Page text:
Samsung Electronics Vice Chairman Lee Jae-yong departing from a Seoul airport Wednesday afternoon. (Yonhap)
Samsung Electronics Vice Chairman Lee Jae-yong has returned home after a packed North American trip, with his vision for the “New Samsung” taking shape and putting a renewed emphasis on chip business.
During his 10-day visit to the US and Canada, Lee held a series of meetings with prospective clients, partners and political leaders and finalized the tech giant’s $17 billion US fab investment.
Upon his arrival in Seoul on Nov. 24 afternoon, the tycoon said the responsibility weighs heavily on him after having seen the “harsh reality of the market,” suggesting the tech giant has a long way to go, despite the massive investment it just finalized with an aim to usher in a new chapter.
“It was a meaningful trip, during which I exchanged views with my old partners,” he told reporters upon arrival at a Seoul airport Nov. 24 afternoon. Asked about future plans following the latest investment, he said, “Now I have a heavy heart after listening to desperate voices on the scene and witnessing the harsh reality of the market.”
He declined to elaborate on issues discussed during the trip, including any new potential partnerships with Google.
Samsung’s plan to build a second foundry plant in the US was announced in May on the sidelines of the first summit between Presidents Moon Jae-in and Joe Biden. But the final decision of the plant site had been delayed amid the protracted leadership vacuum at Samsung.
Lee, who walked free in August after serving prison time for corruption, picked the US as his first business trip destination and met with local government and White House officials to decide on the city of Taylor, Texas, as the plant site. It was his first North American trip in five years.
Samsung has needed to make bold investments and acquisitions amid a global chip shortage, but key decisions have been postponed during years of the de facto leader being bogged down by legal woes.
Starting with the latest US fab investment, Samsung’s renewed logic chip push is expected to gain a big boost.
Samsung, the world’s largest memory chip maker, has pledged to become the No. 1 logic chip maker by 2030, with a whopping 171 trillion won ($144 billion) being poured into the sector. Logic chips are more advanced computer chips that power high-end mobile devices and autonomous cars.
The US foundry plant, in particular, would help Samsung expand its presence in chip contract manufacturing in the US, where rivals TSMC and Intel are raising the stakes amid the chip crunch.
“We cannot go through this huge transitional period by just widening the gap with competitors,” Lee said in his visit to the tech giant’s two research centers in Silicon Valley this week. “We should make a new Samsung by forging a future that has never been imagined.”
His remarks may refer to the “Super Gap” strategy, under which Samsung has poured in resources to outpace rivals by a wide margin and become the unrivaled No. 1 in a field. But Lee was saying that is not enough, calling for a more drastic change for a “New Samsung,” under a vision he declared in January.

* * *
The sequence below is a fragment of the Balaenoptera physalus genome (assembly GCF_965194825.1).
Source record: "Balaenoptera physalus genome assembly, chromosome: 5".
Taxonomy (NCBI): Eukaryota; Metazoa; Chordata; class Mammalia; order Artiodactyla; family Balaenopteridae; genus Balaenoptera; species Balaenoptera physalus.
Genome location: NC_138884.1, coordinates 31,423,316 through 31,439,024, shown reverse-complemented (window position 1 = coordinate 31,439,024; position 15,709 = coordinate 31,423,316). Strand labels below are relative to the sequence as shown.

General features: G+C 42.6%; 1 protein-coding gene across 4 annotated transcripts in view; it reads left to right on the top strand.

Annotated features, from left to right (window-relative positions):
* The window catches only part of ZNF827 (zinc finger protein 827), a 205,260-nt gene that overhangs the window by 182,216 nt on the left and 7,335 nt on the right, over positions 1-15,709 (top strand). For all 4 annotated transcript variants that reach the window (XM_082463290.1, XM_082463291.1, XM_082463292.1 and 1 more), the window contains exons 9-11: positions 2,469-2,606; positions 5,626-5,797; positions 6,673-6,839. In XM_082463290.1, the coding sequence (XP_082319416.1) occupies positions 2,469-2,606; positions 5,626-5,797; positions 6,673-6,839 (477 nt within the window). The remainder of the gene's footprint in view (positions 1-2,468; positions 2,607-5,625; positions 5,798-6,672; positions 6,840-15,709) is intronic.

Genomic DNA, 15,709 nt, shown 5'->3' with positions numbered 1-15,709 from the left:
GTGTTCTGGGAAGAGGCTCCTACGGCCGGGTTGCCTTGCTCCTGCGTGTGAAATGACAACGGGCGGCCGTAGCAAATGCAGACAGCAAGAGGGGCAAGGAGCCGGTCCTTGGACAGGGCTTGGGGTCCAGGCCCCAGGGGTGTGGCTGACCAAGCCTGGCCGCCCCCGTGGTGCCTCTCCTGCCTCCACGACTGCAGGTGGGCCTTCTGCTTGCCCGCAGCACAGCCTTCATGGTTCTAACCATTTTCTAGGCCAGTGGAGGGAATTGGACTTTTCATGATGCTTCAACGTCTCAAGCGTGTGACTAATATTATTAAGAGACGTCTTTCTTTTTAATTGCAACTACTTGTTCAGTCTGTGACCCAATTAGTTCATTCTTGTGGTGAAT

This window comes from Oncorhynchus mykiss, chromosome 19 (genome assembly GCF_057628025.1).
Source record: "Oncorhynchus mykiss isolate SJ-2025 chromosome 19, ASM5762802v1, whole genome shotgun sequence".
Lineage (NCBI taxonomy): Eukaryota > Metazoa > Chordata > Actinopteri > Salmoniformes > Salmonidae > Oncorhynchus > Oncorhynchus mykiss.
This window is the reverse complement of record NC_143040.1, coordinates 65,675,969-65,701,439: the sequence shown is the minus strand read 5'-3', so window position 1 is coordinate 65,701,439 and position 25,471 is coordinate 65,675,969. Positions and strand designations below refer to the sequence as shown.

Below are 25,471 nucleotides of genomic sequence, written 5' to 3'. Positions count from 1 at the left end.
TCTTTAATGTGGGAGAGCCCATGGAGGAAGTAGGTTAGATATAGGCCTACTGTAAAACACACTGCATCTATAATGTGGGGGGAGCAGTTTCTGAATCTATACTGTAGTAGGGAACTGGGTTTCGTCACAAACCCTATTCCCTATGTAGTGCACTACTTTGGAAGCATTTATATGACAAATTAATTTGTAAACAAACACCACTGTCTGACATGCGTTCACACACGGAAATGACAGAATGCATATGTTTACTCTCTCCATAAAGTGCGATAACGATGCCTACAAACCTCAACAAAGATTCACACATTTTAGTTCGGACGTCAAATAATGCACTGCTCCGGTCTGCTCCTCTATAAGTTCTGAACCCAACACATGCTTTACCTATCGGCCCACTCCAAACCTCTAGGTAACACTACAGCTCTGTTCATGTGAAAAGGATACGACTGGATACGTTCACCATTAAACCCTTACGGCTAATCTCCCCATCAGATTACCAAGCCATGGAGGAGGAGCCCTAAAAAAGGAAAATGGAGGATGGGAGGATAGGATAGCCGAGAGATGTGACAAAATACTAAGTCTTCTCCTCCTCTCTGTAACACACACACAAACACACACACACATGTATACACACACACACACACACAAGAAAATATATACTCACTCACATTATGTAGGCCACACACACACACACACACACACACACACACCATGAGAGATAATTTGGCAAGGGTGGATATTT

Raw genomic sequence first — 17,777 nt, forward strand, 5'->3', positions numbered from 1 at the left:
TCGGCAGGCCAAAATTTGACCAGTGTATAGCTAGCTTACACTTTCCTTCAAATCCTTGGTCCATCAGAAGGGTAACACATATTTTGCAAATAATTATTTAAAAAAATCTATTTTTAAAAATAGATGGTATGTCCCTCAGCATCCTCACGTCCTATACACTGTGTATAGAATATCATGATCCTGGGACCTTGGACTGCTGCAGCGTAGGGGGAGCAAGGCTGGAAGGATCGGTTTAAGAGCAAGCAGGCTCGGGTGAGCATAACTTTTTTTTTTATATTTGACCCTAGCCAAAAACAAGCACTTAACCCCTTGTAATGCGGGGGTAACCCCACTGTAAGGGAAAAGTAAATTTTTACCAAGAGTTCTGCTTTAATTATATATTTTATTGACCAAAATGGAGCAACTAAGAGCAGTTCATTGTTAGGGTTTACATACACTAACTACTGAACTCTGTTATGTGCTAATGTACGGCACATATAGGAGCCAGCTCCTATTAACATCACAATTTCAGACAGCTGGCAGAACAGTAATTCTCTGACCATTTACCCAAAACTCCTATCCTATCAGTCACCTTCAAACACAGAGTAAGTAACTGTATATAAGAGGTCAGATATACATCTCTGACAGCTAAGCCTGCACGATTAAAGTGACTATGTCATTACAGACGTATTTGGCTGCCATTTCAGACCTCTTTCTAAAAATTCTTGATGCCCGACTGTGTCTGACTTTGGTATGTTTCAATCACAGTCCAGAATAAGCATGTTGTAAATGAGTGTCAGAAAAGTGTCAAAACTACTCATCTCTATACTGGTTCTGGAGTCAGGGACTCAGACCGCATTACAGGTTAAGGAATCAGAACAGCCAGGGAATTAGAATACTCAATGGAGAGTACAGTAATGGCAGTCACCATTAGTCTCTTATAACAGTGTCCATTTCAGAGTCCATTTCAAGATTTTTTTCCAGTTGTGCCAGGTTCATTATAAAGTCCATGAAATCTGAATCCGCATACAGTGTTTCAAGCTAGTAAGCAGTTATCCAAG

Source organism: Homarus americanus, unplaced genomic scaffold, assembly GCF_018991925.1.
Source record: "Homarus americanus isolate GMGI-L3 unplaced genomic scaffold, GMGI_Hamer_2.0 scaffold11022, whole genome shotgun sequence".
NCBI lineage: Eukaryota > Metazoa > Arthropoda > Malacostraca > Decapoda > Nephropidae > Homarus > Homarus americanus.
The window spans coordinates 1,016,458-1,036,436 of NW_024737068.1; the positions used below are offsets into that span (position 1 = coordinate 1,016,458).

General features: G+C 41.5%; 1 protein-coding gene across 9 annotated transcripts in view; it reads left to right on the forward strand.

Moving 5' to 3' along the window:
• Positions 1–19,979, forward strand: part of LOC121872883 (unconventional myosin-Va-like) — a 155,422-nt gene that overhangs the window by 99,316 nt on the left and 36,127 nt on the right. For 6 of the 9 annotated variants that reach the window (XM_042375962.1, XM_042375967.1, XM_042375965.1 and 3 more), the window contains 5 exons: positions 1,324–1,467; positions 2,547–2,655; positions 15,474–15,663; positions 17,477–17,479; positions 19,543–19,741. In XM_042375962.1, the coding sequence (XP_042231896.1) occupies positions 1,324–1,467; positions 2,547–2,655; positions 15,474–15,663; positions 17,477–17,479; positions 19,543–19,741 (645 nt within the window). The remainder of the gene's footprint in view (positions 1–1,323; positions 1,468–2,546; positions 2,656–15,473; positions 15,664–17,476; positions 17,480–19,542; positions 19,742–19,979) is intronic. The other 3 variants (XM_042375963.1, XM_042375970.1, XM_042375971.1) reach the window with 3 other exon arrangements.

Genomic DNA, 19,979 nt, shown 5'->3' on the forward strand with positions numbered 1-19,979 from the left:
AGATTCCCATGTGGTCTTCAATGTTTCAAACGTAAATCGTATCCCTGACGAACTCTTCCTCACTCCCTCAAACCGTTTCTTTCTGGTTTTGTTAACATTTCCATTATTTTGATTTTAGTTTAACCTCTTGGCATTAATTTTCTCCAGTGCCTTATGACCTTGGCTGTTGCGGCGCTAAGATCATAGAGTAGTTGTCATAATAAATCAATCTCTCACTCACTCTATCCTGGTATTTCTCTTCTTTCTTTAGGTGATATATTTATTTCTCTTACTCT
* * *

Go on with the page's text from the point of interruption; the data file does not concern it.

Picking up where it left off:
Given that securing more clients is crucial in an already crowded logic chip market, Lee is also seeking to rebuild his global network and bolster ties with existing partners.
Before returning to Seoul, Lee met with Google parent company Alphabet’s CEO Sundar Pichai at Google’s headquarters, with their partnership on chips and other future technologies like virtual reality and autonomous topping the agenda.
Observers say Google’s upcoming Pixel 6 smartphone is highly likely to feature Samsung’s application processor, further enhancing the long-held Samsung-Google partnership, known as the “Android alliance.”
Lee also held meetings with leaders of Moderna, Verizon, Microsoft and Amazon, the key partners for Samsung’s bio, 6G, artificial intelligence and chip businesses.
Now keen attention is being paid to Lee’s next move. Conditionally released in August, he still faces employment restrictions for the next five years, which means he cannot take jobs at Samsung. For the latest trip, he had to get approval from the Justice Ministry.
For the restrictions to be eased, he could file a petition with the ministry, but it remains to be seen whether he would take that step considering he has maintained a low profile, possibly sensing public anxiety over his release.
Lee also stands trial on charges of fraud and stock manipulation. He has claimed his innocence.
Amid a mixed outlook for his return to management, the upcoming executive reshuffle early next month is expected to offer a clearer glimpse into Lee’s “New Samsung” vision. A global strategy meeting of executives around the world is also planned to be held next month to map out business plans for next year.
By Lee Ji-yoon (email@example.com) and Sohn Ji-hyoung (firstname.lastname@example.org)